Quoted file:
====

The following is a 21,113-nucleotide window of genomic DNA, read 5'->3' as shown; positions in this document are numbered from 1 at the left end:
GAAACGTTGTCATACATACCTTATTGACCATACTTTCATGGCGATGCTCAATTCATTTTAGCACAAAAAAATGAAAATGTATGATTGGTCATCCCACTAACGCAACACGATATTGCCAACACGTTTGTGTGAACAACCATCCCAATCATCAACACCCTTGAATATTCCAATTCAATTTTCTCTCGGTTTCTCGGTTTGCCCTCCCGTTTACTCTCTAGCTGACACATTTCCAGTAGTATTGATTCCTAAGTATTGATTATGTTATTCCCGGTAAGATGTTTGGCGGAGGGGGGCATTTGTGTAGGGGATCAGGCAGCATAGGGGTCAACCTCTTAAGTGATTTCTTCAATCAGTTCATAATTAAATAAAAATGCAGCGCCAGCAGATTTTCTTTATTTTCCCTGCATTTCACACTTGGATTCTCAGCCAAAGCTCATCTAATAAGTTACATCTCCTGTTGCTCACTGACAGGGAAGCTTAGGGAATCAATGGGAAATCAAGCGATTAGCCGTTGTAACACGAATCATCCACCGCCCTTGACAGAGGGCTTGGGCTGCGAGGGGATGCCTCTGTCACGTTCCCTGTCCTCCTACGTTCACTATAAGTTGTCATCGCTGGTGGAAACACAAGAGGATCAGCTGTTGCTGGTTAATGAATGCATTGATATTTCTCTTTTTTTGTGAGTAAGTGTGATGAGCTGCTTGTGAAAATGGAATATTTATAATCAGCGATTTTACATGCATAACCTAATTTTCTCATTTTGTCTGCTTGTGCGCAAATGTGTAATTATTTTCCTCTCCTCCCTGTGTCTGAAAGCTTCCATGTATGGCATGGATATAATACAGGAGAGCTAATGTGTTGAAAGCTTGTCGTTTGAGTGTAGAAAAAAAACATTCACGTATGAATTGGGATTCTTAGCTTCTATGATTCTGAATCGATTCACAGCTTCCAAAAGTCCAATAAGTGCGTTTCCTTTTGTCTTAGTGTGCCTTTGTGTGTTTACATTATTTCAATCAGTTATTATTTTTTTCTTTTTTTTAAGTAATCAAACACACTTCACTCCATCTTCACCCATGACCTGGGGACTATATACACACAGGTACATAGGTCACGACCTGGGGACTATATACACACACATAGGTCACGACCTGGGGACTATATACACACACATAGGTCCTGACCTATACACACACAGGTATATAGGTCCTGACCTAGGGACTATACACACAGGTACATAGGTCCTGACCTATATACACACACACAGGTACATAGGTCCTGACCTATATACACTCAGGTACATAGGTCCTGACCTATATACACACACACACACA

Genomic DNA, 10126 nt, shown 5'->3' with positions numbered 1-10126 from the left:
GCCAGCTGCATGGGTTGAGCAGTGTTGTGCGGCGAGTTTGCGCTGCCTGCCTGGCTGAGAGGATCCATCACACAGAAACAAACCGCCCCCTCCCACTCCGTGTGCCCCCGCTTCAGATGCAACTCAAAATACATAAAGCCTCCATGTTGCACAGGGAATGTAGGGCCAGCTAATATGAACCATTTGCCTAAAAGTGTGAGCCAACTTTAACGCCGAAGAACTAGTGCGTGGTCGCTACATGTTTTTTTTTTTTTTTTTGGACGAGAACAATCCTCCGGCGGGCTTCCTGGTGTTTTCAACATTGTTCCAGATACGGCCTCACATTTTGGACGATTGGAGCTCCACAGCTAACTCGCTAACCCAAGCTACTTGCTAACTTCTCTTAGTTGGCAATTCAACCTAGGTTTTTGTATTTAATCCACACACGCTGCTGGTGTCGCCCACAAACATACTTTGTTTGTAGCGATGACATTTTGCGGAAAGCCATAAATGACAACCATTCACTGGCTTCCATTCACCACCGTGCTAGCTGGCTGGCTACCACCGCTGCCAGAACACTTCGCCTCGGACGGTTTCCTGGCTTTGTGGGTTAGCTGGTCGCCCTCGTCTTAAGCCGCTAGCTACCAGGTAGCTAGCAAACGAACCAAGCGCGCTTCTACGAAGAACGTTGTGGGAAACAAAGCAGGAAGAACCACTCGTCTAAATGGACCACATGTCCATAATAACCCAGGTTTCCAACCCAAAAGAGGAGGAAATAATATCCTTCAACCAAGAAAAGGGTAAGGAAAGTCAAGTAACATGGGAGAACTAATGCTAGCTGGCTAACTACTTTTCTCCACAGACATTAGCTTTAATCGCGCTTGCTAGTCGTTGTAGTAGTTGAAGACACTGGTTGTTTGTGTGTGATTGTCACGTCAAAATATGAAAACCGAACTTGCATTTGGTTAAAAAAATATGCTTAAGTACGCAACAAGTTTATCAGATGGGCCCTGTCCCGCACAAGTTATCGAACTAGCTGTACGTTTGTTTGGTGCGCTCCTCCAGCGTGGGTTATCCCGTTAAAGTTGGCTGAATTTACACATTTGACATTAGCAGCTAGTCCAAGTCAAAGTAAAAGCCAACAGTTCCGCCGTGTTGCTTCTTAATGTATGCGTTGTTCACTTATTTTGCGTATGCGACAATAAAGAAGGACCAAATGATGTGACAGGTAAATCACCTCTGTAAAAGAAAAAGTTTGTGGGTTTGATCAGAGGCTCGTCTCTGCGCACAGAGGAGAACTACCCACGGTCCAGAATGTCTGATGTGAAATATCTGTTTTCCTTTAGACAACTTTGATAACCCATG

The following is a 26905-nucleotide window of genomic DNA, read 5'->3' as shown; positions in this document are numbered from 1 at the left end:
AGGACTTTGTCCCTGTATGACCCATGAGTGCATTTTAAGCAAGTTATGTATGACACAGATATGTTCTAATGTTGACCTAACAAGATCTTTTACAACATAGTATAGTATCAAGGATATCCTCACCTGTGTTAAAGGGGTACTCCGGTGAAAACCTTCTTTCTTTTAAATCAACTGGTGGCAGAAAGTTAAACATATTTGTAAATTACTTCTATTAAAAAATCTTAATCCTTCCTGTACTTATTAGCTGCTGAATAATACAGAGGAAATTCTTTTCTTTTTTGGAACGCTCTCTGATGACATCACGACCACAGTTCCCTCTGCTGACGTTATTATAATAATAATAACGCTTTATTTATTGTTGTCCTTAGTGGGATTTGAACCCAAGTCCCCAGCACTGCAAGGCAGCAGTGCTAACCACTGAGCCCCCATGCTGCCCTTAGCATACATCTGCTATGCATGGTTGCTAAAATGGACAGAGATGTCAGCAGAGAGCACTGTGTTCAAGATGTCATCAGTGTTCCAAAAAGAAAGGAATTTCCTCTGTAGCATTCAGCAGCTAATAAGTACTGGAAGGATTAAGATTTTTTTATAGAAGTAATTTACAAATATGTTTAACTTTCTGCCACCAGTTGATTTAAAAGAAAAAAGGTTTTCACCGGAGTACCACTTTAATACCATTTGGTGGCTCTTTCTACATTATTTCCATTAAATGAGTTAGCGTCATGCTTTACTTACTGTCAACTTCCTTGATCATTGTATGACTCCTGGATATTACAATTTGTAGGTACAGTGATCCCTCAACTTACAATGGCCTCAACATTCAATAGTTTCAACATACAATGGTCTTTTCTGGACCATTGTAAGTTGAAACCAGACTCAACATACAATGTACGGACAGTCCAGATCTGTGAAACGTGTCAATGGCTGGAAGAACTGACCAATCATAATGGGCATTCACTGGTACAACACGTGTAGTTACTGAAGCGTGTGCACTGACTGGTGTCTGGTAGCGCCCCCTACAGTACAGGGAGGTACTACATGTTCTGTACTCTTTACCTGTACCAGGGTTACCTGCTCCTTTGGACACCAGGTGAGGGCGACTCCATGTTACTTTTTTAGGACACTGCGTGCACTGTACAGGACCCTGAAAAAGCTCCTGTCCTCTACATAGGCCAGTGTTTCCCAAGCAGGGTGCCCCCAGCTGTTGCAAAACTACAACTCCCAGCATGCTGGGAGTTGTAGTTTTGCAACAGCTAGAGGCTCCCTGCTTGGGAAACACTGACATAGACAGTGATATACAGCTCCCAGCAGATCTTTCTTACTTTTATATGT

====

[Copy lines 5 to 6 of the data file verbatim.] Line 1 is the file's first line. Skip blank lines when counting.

The following is a 26905-nucleotide window of genomic DNA, read 5'->3' as shown; positions in this document are numbered from 1 at the left end:
AGGACTTTGTCCCTGTATGACCCATGAGTGCATTTTAAGCAAGTTATGTATGACACAGATATGTTCTAATGTTGACCTAACAAGATCTTTTACAACATAGTATAGTATCAAGGATATCCTCACCTGTGTTAAAGGGGTACTCCGGTGAAAACCTTCTTTCTTTTAAATCAACTGGTGGCAGAAAGTTAAACATATTTGTAAATTACTTCTATTAAAAAATCTTAATCCTTCCTGTACTTATTAGCTGCTGAATAATACAGAGGAAATTCTTTTCTTTTTTGGAACGCTCTCTGATGACATCACGACCACAGTTCCCTCTGCTGACGTTATTATAATAATAATAACGCTTTATTTATTGTTGTCCTTAGTGGGATTTGAACCCAAGTCCCCAGCACTGCAAGGCAGCAGTGCTAACCACTGAGCCCCCATGCTGCCCTTAGCATACATCTGCTATGCATGGTTGCTAAAATGGACAGAGATGTCAGCAGAGAGCACTGTGTTCAAGATGTCATCAGTGTTCCAAAAAGAAAGGAATTTCCTCTGTAGCATTCAGCAGCTAATAAGTACTGGAAGGATTAAGATTTTTTTATAGAAGTAATTTACAAATATGTTTAACTTTCTGCCACCAGTTGATTTAAAAGAAAAAAGGTTTTCACCGGAGTACCACTTTAATACCATTTGGTGGCTCTTTCTACATTATTTCCATTAAATGAGTTAGCGTCATGCTTTACTTACTGTCAACTTCCTTGATCATTGTATGACTCCTGGATATTACAATTTGTAGGTACAGTGATCCCTCAACTTACAATGGCCTCAACATTCAATAGTTTCAACATACAATGGTCTTTTCTGGACCATTGTAAGTTGAAACCAGACTCAACATACAATGTACGGACAGTCCAGATCTGTGAAACGTGTCAATGGCTGGAAGAACTGACCAATCATAATGGGCATTCACTGGTACAACACGTGTAGTTACTGAAGCGTGTGCACTGACTGGTGTCTGGTAGCGCCCCCTACAGTACAGGGAGGTACTACATGTTCTGTACTCTTTACCTGTACCAGGGTTACCTGCTCCTTTGGACACCAGGTGAGGGCGACTCCATGTTACTTTTTTAGGACACTGCGTGCACTGTACAGGACCCTGAAAAAGCTCCTGTCCTCTACATAGGCCAGTGTTTCCCAAGCAGGGTGCCCCCAGCTGTTGCAAAACTACAACTCCCAGCATGCTGGGAGTTGTAGTTTTGCAACAGCTAGAGGCTCCCTGCTTGGGAAACACTGACATAGACAGTGATATACAGCTCCCAGCAGATCTTTCTTACTTTTATATGT